In response, many super funds have implemented either security questions or two-step verification process when customers access their online systems. But some correspondence is still sent by mail, such as passwords for new accounts, and this is often targeted by scammers who steal items from mailboxes.

How to avoid the superannuation scam

  • If you receive a letter or email from your super fund and suspect it’s not genuine, call your super fund and ask them.
  • Never provide your superannuation information to someone who contacts you unexpectedly. And don’t be pressured to make immediate decisions. Always allow time to check the legitimacy of the person or company.
  • Ensure your super fund has your latest contact details to avoid correspondence being sent to the wrong place.
  • Keep an eye on your superannuation statements for suspicious activity.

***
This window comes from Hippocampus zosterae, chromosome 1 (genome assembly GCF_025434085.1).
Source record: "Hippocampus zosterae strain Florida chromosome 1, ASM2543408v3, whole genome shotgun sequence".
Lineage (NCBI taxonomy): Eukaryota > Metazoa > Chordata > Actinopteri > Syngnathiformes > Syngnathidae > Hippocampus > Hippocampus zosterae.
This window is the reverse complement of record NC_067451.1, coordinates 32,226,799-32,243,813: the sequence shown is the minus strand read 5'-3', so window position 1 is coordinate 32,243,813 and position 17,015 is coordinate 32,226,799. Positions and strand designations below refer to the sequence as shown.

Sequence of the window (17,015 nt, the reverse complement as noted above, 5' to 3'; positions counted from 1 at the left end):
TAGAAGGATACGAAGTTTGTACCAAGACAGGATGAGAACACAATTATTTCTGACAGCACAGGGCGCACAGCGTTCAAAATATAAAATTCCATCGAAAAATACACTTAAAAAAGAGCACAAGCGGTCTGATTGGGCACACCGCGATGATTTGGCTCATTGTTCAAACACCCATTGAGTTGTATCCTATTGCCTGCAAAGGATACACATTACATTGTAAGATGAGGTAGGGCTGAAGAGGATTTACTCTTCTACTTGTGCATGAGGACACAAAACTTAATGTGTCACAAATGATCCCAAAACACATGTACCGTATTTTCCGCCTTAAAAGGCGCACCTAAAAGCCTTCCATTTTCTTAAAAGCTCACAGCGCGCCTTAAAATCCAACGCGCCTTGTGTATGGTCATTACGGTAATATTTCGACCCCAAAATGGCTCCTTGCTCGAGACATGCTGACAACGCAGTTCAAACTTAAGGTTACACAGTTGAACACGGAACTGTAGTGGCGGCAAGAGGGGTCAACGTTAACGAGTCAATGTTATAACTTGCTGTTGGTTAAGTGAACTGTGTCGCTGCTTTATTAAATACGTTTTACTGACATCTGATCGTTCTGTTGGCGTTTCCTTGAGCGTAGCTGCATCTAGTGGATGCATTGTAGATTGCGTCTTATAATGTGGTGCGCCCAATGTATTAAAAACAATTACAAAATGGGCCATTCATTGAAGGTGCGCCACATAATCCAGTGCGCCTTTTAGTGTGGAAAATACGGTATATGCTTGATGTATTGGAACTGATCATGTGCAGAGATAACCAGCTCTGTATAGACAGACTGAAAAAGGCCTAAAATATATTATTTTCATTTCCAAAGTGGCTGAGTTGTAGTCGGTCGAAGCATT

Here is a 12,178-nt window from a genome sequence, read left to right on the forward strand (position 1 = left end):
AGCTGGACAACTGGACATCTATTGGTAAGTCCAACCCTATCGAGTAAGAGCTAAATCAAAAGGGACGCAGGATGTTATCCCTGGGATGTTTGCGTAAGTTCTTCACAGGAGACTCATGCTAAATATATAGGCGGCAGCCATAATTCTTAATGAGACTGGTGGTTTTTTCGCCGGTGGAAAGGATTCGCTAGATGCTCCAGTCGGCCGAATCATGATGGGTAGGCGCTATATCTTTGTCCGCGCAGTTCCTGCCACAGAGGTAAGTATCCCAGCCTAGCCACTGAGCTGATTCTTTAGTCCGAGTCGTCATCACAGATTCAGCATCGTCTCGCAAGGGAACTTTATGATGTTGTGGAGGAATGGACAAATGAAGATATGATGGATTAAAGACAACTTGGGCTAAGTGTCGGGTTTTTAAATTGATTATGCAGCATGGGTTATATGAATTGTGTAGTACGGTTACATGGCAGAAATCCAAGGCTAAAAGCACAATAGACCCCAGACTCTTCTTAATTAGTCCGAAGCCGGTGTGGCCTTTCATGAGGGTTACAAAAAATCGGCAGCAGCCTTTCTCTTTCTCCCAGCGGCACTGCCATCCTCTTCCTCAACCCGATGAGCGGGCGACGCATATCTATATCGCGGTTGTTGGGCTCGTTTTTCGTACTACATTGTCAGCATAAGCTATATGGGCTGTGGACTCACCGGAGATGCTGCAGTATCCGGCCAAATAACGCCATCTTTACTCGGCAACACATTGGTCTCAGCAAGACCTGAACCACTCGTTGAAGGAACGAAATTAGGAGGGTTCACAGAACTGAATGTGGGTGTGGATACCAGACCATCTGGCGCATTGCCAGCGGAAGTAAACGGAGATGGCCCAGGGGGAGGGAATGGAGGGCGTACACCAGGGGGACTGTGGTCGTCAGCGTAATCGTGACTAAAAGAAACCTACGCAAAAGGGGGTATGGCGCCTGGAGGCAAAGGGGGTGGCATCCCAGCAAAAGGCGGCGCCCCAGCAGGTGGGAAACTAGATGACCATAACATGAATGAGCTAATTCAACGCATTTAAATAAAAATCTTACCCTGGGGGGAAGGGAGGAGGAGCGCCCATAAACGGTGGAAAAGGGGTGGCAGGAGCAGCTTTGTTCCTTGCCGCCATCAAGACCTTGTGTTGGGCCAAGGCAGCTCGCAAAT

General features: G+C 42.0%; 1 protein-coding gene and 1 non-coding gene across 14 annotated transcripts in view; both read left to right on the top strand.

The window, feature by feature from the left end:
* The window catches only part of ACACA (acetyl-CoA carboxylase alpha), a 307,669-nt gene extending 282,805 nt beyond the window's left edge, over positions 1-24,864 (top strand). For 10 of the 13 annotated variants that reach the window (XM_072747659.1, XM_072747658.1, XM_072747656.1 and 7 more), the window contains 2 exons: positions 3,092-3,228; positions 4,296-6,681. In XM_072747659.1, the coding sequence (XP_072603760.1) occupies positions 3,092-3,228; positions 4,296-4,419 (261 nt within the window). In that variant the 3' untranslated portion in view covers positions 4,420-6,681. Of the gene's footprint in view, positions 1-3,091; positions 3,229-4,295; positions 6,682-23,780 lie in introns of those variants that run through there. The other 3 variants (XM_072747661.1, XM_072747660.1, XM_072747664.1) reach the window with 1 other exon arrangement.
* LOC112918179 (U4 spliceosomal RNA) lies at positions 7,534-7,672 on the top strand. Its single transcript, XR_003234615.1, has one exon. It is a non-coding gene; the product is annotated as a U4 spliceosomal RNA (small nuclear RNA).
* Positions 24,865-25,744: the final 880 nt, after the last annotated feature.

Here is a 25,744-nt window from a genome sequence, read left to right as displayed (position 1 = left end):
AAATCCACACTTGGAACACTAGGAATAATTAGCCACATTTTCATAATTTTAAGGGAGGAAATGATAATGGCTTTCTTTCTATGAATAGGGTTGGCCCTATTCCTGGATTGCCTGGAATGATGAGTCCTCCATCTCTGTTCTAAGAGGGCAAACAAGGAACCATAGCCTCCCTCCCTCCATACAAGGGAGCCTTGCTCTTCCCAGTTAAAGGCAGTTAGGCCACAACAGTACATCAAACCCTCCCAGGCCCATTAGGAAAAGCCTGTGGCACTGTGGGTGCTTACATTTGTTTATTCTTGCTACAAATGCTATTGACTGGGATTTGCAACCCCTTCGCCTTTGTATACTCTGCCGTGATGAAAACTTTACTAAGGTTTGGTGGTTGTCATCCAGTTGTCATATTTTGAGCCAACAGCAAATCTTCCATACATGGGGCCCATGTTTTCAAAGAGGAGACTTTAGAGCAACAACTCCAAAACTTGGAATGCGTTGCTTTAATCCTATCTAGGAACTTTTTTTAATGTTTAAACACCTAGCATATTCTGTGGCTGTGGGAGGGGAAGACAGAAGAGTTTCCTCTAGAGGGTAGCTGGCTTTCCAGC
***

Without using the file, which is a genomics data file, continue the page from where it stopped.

• Securely dispose of documents containing personal information – shred them if possible.
  • Be aware of what you post on social media and how much information someone can learn about you. 
  • Keep yourself cyber safe with up-to-date antivirus software on your digital devices and log out of online accounts after using them

What to do if you think you've been scammed

Remember, if something sounds too good to be true, it probably is.

If you think you’ve been the victim of a superannuation scam, or maybe you’ve just been targeted but didn’t provide any information, the quicker you can act the better.

  1. Contact your super fund straight away and alert them to potentially fraudulent activity.
  2. Lodge a complaint with ASIC. ASIC is responsible for handling financial and investment scams, including super scams.
  3. You can also report certain types of scams, including phishing, to the ACCC’s Scamwatch.

Next read: Why super is a long term investment



1 Scammers targeting superannuation in COVID-19 crisis
2 Common Superannuation Scams And Tips On Avoiding Them

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The article was prepared by BT - Part of Westpac Banking Corporation ABN 33 007 457 14, and is current as at 15 May 2020.